Experts point out that Washington picked the wrong ally in this fight. “The Houthis are one of the few groups in the Middle East that has little intention or ability to confront the United States or Israel,” writes Harvard lecturer Asher Orkaby. “And far from being aligned with extremists, the Houthi movement has repeatedly clashed with the Islamic State . . . and al Qaeda in the Arabian Peninsula. It is Saudi Arabia that has long supported Sunni Islamist groups in Yemen.”
To compound the irony, the paranoid sheiks in Riyadh created the very threat they set out to crush with their invasion in 2015. Iranian ties to the Houthis were negligible before then. Remarking on years of attempts to smear them as pawns of Iran, the U.S. ambassador to Yemen reported in a classified cable in 2009, “The fact that . . . there is still no compelling evidence of that link must force us to view this claim with some skepticism.”
Two former members of the State Department’s Office of Policy Planning have recently confirmed that “the vast majority of the Houthi arsenal . . . was seized from Yemeni army stockpiles,” not provided by Iran.
As the devastating war grinds on, however, Iran has provided the Houthis with modest training, advice, and ground munitions. “Iran has exploited, on the cheap, the Saudi-led campaign, and thus made the expansion of Iranian influence in Yemen a Saudi self-fulfilling prophecy,” they observe.
“By catering to the Saudis in Yemen,” they add, “the United States has . . . strengthened Iranian influence in Yemen, undermined Saudi security, brought Yemen closer to the brink of collapse, and visited more death, destruction, and displacement on the Yemeni population.”
Qatar and Beyond
In a moment of particular lunacy, President Trump this June tweeted his support for a Saudi-led political and economic blockade of Qatar, a tiny but gas-rich Gulf emirate. Riyadh is aggrieved in part by Qatar’s sponsorship of Al Jazeera, the politically nettlesome broadcaster. Trump’s action surprised and embarrassed the Pentagon, which operates a huge military base in Qatar.
Iran quickly took advantage of this latest Saudi blunder. It opened its airspace to Qatari flights that were barred from crossing the Arabian Peninsula. It shipped food to replace supplies lost by the closure of the Saudi-Qatari border. In gratitude, Qatar restored full diplomatic relations with Tehran after recalling its ambassador two years ago.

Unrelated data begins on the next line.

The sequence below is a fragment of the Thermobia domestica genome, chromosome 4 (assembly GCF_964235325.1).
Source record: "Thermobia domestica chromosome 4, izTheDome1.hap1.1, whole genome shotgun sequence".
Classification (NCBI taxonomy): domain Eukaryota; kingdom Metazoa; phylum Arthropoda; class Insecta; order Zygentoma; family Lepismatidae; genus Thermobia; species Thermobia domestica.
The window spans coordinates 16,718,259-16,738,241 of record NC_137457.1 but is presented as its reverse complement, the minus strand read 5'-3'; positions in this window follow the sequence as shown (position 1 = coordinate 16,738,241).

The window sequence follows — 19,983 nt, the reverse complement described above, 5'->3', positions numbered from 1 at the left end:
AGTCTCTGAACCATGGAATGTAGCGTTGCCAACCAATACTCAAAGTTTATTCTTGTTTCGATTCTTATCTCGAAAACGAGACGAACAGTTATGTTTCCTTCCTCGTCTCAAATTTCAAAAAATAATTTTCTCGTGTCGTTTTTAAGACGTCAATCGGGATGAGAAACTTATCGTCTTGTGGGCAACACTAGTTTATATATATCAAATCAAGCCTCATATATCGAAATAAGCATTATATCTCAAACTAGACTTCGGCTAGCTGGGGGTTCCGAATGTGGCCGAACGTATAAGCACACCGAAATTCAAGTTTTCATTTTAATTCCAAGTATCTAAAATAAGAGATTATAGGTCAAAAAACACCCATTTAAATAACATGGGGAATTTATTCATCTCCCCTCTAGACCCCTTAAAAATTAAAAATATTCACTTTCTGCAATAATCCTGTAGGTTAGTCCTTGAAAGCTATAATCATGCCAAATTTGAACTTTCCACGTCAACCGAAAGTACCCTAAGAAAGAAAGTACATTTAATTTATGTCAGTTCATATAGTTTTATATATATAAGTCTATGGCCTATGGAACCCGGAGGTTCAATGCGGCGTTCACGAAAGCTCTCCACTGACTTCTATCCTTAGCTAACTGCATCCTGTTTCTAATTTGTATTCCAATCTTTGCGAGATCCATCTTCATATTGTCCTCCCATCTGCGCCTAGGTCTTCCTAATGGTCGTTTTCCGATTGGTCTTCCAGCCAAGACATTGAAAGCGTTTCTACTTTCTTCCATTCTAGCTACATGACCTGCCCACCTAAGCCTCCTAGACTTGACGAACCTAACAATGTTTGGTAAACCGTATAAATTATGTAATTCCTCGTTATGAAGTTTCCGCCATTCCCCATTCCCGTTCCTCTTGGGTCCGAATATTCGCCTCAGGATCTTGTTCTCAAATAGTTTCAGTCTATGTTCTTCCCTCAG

“This dispute has pushed Qatar towards other players in the region who are critical: Iran, Turkey, Russia, China,” said Rob Richer, former Associate Deputy Director for Operations at the CIA. “These are players who now have a lot more influence as we diminish our influence in the region. In this way, the blockade has actually undermined everything that the Saudis and Emiratis wanted by pushing the Qataris into the arms of these other regional players.”
Time after time, in other words, the United States and its regional supporters have made a mess of matters with their overt and covert military interventions in the Middle East. It’s only natural that Iran, having long been targeted by Washington and its allies (sometimes for understandable reasons), tries to seize opportunities to defend its interests.
The lesson we should learn is that curbing Iran and promoting U.S. security interests will require less intervention from afar, not more self-defeating forays into the region.
As Chatham House research fellow Renad Mansour recently observed, until the United States overcomes its counterproductive reactions to obsessive fears of Iranian influence, “the Iranophobes will be right about one thing: Iran is the smarter player in the region.”
Jonathan Marshall is author or co-author of five books related to national security and international relations, including The Lebanese Connection: Corruption, Civil War, and the International Drug Trade (Stanford University Press, 2012).